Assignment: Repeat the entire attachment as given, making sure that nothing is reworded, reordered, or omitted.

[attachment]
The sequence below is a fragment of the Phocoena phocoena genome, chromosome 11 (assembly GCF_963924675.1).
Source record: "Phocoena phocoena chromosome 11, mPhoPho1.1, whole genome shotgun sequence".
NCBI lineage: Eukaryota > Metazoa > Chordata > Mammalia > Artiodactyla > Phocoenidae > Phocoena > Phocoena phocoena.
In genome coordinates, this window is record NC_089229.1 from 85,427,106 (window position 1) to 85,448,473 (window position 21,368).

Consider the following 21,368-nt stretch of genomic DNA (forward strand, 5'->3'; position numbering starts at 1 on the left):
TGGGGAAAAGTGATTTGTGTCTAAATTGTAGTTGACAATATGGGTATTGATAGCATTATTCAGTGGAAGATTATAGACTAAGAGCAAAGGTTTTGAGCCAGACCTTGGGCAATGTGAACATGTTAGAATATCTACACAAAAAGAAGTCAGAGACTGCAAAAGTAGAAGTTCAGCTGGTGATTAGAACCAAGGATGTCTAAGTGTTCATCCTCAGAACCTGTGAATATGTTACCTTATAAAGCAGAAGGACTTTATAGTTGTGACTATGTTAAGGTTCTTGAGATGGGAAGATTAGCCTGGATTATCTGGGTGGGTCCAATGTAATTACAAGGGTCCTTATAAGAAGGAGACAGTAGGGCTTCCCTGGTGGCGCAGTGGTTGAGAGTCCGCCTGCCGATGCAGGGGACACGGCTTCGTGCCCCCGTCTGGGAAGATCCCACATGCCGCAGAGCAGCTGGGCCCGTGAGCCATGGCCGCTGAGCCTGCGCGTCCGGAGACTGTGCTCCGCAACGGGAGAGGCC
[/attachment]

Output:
The sequence below is a fragment of the Phocoena phocoena genome, chromosome 11 (assembly GCF_963924675.1).
Source record: "Phocoena phocoena chromosome 11, mPhoPho1.1, whole genome shotgun sequence".
NCBI lineage: Eukaryota > Metazoa > Chordata > Mammalia > Artiodactyla > Phocoenidae > Phocoena > Phocoena phocoena.
In genome coordinates, this window is record NC_089229.1 from 85,427,106 (window position 1) to 85,448,473 (window position 21,368).

Consider the following 21,368-nt stretch of genomic DNA (forward strand, 5'->3'; position numbering starts at 1 on the left):
TGGGGAAAAGTGATTTGTGTCTAAATTGTAGTTGACAATATGGGTATTGATAGCATTATTCAGTGGAAGATTATAGACTAAGAGCAAAGGTTTTGAGCCAGACCTTGGGCAATGTGAACATGTTAGAATATCTACACAAAAAGAAGTCAGAGACTGCAAAAGTAGAAGTTCAGCTGGTGATTAGAACCAAGGATGTCTAAGTGTTCATCCTCAGAACCTGTGAATATGTTACCTTATAAAGCAGAAGGACTTTATAGTTGTGACTATGTTAAGGTTCTTGAGATGGGAAGATTAGCCTGGATTATCTGGGTGGGTCCAATGTAATTACAAGGGTCCTTATAAGAAGGAGACAGTAGGGCTTCCCTGGTGGCGCAGTGGTTGAGAGTCCGCCTGCCGATGCAGGGGACACGGCTTCGTGCCCCCGTCTGGGAAGATCCCACATGCCGCAGAGCAGCTGGGCCCGTGAGCCATGGCCGCTGAGCCTGCGCGTCCGGAGACTGTGCTCCGCAACGGGAGAGGCC